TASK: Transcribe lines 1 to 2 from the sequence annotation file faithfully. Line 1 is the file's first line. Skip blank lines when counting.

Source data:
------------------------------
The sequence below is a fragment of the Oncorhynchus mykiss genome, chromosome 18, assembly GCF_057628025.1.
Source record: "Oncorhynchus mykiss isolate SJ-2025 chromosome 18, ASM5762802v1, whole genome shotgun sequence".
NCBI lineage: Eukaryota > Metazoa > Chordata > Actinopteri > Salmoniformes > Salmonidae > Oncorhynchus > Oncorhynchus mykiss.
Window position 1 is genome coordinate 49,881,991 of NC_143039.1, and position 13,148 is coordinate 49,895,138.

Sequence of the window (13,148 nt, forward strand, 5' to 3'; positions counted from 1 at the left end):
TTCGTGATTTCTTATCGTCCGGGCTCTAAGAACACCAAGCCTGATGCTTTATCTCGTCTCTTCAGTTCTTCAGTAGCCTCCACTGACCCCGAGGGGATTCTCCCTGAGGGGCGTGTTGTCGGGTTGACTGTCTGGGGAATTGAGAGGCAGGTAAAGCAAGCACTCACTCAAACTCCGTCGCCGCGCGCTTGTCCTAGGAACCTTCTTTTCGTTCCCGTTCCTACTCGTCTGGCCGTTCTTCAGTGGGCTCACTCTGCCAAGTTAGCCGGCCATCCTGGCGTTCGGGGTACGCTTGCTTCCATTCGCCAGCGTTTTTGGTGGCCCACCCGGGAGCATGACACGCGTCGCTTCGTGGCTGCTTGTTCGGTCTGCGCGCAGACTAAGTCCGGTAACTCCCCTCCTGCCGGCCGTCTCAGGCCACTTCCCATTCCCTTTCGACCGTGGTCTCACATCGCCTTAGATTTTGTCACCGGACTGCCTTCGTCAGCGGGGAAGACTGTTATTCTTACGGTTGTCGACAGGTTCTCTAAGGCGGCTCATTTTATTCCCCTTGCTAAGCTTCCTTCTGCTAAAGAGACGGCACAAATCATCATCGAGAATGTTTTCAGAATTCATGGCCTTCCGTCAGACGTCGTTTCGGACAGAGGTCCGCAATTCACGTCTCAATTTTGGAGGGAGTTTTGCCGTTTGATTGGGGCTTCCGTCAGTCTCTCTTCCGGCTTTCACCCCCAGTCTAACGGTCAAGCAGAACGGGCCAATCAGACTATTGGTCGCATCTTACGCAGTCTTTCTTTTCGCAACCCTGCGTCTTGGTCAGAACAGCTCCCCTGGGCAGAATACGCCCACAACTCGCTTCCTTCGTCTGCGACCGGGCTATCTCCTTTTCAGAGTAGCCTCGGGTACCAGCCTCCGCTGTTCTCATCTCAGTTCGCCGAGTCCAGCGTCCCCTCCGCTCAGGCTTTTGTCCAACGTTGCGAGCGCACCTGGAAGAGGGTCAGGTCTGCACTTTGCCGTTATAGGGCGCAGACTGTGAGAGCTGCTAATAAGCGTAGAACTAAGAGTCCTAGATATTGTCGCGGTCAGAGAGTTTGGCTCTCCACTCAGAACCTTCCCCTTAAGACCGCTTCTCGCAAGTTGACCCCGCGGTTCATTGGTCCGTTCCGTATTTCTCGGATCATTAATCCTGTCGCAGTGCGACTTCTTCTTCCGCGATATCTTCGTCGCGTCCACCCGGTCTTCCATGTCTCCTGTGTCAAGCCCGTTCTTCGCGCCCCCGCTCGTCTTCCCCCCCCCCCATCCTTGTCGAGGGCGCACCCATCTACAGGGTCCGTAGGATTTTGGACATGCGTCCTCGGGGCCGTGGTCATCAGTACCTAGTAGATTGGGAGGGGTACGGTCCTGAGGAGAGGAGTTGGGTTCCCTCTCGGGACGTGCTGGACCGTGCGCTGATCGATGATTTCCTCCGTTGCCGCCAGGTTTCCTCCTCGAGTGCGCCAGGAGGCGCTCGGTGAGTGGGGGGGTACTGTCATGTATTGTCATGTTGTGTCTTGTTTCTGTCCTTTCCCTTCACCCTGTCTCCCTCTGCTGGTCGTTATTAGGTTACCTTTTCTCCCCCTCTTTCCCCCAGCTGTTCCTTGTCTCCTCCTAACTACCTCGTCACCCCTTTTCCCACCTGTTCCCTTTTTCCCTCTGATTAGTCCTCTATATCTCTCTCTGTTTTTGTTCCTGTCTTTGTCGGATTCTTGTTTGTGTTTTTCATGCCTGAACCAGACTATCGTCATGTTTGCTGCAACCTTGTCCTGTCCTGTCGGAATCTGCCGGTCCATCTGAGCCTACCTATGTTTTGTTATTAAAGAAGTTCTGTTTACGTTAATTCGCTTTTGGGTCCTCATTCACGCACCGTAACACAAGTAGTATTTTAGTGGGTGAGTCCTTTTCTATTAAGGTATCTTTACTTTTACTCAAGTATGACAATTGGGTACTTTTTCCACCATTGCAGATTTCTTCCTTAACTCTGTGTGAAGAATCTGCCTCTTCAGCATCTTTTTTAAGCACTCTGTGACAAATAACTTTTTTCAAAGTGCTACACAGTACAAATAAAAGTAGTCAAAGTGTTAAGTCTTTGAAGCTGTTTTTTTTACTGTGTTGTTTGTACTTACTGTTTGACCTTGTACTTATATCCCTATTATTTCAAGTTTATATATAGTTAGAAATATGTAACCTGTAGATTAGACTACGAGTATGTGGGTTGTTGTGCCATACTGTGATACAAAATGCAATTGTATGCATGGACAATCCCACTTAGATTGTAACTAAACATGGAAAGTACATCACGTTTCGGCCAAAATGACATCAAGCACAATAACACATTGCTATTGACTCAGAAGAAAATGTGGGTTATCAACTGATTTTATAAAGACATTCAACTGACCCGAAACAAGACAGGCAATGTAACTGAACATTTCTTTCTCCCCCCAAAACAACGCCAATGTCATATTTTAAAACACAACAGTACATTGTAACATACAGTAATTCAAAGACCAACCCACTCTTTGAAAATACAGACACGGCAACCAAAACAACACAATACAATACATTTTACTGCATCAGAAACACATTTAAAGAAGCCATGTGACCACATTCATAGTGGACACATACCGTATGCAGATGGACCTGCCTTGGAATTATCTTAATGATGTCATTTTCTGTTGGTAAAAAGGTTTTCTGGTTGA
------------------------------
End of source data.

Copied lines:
The sequence below is a fragment of the Oncorhynchus mykiss genome, chromosome 18, assembly GCF_057628025.1.
Source record: "Oncorhynchus mykiss isolate SJ-2025 chromosome 18, ASM5762802v1, whole genome shotgun sequence".